Free access
Issue
Ann. For. Sci.
Volume 51, Number 1, 1994
Page(s) 11 - 26
DOI http://dx.doi.org/10.1051/forest:19940102
Ann. For. Sci. 51 (1994) 11-26
DOI: 10.1051/forest:19940102

Répartition de la biomasse entre organes végétatifs et reproducteurs chez le hêtre européen (Fagus sylvatica L), selon le secteur de la couronne et l'âge des arbres

B Compsa, B Thiébautb, c, G Barrièrea and J Letouzeya

a  Université de Bordeaux I, département de biologie des végétaux ligneux, laboratoire d'écologie génétique, avenue des Facultés, 33405 Talence cedex
b  Université des sciences et techniques du Languedoc, Institut de botanique, 163, rue A Broussonnet, 34000 Montpellier
c  CNRS, centre d'écologie fonctionnelle et évolutive, BP 5051, 34033 Montpellier cedex, France

Résumé - Les allocations de ressources chez les végétaux peuvent être estimées pour étudier la répartition de la biomasse entre différents organes lors d'un cycle de végétation annuel. Quatorze hêtres (Fagus sylvatica L) ont été étudiés : 8 arbres très âgés (150 ans environ) et 6 arbres adultes de 100 ans environ. La couronne de chaque arbre a été divisée en 2 secteurs, supérieur et inférieur. Le hêtre produit 2 types de pousses annuelles, longues et courtes. Elles peuvent être végétatives ou florifères. Des pousses de chaque type situées sur des axes de premier ordre dans la ramification ont été analysées pour décrire la répartition de la matière sèche entre différentes fonctions végétatives et reproductrices. Les stratégies de développement changent selon l'âge des arbres, le secteur et les types de pousses. Les fonctions végétatives sont favorisées dans les pousses longues des arbres jeunes, surtout dans le secteur supérieur de la couronne. Les fonctions reproductrices mobilisent une biomasse plus importante chez les arbres âgés que chez les arbres plus jeunes. Chez tous les arbres, l'allocation de matière reste élevée pour assurer la maintenance dans les pousses végétatives courtes, ce qui confirme leur rôle essentiel d'exploitation du milieu.


Abstract - Biomass distribution in vegetative and reproductive organs of the European beech (Fagus sylvatica L), according to crown sector and tree age. Resource allocation in plants can be estimated to study biomass distribution in the various organs during an annual vegetative cycle. Fourteen beech trees were chosen on the Aigoual mountain (Cévennes, France, 44° 20'N, 3° 60'E, alt 1 400 m): 8 were very old trees (150 yr), and 6 were vigorous adult trees (100 yr old). The tree crown was divided into upper and lower sectors. Beech produces long (L) and short (C) annual shoots, which are vegetative (V) or both vegetative and floriferous. Shoots of each type located on first-order axes in the ramification were analysed to describe the distribution of dry matter among various vegetative and reproductive functions. In each tree, 40 terminal buds were chosen at random: 20 on the upper part of the crown and 20 on the lower sector; approximately half seemed floriferous. During April these buds were enclosed in situ in gauze bags permeable to pollen and light. The 640 shoots produced from these buds were collected during the following November; of these only 524 were in good condition and were analysed. After desiccation, shoot length (V2L) was measured and shoot organs were weighed: leaves and stipules (V1), axes (V2P), buds (V3), female production (R1) and male inflorescences (R2). Development strategies vary according to tree age, tree sector and shoot type. Vegetative functions are favoured in long shoots of the youngest trees particularly in the upper sector (except V1). In short shoots, biomass is also more important in the upper crown sector. There was no biomass difference in hermaphrodite shoots according to the sector. But the age effect is considerable: female acquisitions are much greater in old trees (p < 0.001), whereas male acquisitions tend to be a little lower (p < 0.05). There are great differences in vegetative biomass according to shoot type, but, in hermaphrodite shoots there are few differences in reproductive functions according to age and sector. Biomass allocation (% of the shoot biomass) is often different according to tree age: (i) female allocation in hermaphrodite shoots is much greater in the oldest trees, whereas it is the opposite for vegetative functions; and (ii) vegetative long-shoot allocation is greatest for the V1 function in old trees, whereas vegetative short shoot allocation is very high for the V1 function whatever the age (this confirms their essential role in exploiting the environment). There are significant positive biomass correlations in vegetative functions, above all in long shoots. Concerning biomass allocations, correlations among vegetative functions vary according to age and shoot type. Generally, there is a negative correlation between female allocation and the various vegetative allocations. All these results show: (i) a partial development of each shoot type; (ii) a synergy between vegetative functions in hermaphrodite shoots (biomass and allocations), whereas a strong competition appears for allocations principally between female and vegetative functions; and (iii) a tree age effect: in 100 yr-old trees, vegetative development is still very important, principally at the upper part of the crown. In very old trees, vegetative development tends to become stable and female function is preponderant.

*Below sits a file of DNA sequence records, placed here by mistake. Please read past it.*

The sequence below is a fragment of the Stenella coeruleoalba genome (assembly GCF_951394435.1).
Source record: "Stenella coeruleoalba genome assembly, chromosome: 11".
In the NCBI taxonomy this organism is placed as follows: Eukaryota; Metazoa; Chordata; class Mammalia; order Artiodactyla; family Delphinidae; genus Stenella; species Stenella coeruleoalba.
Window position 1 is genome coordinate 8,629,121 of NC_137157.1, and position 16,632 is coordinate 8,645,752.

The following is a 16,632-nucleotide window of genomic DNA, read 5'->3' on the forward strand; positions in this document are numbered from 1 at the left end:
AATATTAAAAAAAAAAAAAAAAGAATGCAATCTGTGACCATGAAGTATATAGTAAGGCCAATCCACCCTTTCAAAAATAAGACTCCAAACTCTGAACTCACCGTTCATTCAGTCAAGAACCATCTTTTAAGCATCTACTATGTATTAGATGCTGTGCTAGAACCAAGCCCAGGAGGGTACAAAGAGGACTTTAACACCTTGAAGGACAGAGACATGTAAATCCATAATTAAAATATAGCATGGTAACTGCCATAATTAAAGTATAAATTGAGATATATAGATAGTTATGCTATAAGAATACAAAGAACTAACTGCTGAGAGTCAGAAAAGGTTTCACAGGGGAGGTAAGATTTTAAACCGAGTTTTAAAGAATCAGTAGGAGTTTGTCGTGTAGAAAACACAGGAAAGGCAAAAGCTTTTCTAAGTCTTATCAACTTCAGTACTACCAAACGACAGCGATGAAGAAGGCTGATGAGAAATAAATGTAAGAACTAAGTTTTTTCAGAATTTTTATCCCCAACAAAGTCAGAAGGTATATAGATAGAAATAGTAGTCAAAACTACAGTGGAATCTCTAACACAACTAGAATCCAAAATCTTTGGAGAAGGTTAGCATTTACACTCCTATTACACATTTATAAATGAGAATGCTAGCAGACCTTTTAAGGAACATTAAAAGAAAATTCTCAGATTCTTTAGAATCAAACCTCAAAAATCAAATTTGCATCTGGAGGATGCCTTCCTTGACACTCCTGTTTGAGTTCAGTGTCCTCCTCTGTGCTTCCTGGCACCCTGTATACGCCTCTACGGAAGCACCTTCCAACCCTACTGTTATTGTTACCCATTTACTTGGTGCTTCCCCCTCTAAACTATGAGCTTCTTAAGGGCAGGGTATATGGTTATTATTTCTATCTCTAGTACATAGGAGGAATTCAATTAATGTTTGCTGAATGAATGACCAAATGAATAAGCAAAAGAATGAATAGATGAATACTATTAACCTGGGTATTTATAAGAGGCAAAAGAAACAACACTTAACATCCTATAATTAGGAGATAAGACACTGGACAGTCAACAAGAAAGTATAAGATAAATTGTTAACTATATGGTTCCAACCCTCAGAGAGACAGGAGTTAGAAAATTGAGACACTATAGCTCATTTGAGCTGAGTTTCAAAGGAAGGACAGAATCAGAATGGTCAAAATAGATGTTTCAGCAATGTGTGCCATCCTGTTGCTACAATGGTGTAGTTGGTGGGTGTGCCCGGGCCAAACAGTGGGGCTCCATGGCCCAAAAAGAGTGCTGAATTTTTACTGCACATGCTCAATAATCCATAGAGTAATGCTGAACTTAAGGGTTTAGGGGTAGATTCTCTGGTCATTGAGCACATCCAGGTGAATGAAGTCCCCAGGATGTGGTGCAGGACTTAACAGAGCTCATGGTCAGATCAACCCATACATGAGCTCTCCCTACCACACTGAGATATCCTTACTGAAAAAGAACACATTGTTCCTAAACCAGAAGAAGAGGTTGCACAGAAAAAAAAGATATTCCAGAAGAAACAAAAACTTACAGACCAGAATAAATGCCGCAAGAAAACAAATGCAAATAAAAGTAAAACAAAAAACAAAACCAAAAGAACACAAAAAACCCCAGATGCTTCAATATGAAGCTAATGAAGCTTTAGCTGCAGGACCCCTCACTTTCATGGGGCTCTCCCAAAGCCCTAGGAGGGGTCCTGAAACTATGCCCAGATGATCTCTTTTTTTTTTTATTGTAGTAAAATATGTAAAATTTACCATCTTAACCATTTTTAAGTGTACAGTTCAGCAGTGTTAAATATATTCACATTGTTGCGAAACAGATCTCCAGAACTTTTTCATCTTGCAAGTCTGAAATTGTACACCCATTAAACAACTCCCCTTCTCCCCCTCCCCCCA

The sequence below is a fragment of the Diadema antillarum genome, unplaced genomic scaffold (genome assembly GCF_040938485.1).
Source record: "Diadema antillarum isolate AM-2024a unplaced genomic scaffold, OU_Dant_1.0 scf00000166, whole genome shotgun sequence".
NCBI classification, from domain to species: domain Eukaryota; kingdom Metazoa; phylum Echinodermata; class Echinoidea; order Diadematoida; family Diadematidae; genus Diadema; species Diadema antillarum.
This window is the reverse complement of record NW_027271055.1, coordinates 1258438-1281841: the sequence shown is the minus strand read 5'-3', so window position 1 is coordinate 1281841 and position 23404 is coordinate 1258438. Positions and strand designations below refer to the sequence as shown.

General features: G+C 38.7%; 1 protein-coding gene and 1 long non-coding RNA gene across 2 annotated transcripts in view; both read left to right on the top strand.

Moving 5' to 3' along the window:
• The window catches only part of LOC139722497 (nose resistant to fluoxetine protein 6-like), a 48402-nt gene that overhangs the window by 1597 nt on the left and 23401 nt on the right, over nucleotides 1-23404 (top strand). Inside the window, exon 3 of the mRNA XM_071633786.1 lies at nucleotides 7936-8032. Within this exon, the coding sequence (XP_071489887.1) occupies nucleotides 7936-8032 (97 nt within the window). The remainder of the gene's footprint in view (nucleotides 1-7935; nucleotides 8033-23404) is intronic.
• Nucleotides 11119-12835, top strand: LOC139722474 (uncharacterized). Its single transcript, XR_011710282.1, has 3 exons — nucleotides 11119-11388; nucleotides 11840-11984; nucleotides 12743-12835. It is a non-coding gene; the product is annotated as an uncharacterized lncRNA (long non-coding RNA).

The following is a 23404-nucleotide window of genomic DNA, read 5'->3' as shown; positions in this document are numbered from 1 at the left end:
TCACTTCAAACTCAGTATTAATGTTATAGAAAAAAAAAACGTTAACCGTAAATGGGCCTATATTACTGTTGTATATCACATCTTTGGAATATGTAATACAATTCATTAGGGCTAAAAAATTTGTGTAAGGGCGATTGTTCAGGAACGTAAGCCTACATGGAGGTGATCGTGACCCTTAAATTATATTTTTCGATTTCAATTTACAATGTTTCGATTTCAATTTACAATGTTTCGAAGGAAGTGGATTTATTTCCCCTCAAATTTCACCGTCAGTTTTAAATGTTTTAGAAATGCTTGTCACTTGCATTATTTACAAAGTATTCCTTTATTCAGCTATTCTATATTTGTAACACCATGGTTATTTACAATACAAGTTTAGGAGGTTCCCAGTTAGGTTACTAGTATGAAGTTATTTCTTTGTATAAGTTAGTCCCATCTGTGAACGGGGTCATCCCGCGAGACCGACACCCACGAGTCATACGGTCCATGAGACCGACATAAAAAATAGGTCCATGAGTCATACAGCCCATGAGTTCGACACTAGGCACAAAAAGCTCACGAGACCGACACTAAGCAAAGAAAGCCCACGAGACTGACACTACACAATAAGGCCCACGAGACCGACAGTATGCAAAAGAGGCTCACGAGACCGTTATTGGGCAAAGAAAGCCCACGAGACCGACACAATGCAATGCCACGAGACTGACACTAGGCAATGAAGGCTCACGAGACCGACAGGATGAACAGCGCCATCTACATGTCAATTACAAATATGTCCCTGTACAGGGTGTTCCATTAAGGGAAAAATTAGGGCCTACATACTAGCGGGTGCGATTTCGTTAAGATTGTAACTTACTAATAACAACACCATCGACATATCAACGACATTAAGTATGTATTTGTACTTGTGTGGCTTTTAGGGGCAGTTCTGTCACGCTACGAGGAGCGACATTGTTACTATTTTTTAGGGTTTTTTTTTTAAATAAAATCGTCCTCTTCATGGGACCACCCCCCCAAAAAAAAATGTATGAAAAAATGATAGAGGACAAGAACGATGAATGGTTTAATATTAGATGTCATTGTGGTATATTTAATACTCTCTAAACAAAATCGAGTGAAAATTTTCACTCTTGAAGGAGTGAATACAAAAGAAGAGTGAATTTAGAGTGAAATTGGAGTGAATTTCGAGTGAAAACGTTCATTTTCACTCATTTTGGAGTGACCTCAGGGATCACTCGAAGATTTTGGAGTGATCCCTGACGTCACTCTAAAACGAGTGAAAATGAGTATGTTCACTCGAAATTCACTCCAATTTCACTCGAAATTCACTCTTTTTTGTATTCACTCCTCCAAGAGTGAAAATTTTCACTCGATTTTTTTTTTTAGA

Key words: resource allocation / annual shoot / crown sector / tree age / Fagus sylvatica

Mots clés : allocation de ressources / pousse annuelle / secteur du houppier / âge / Fagus sylvatica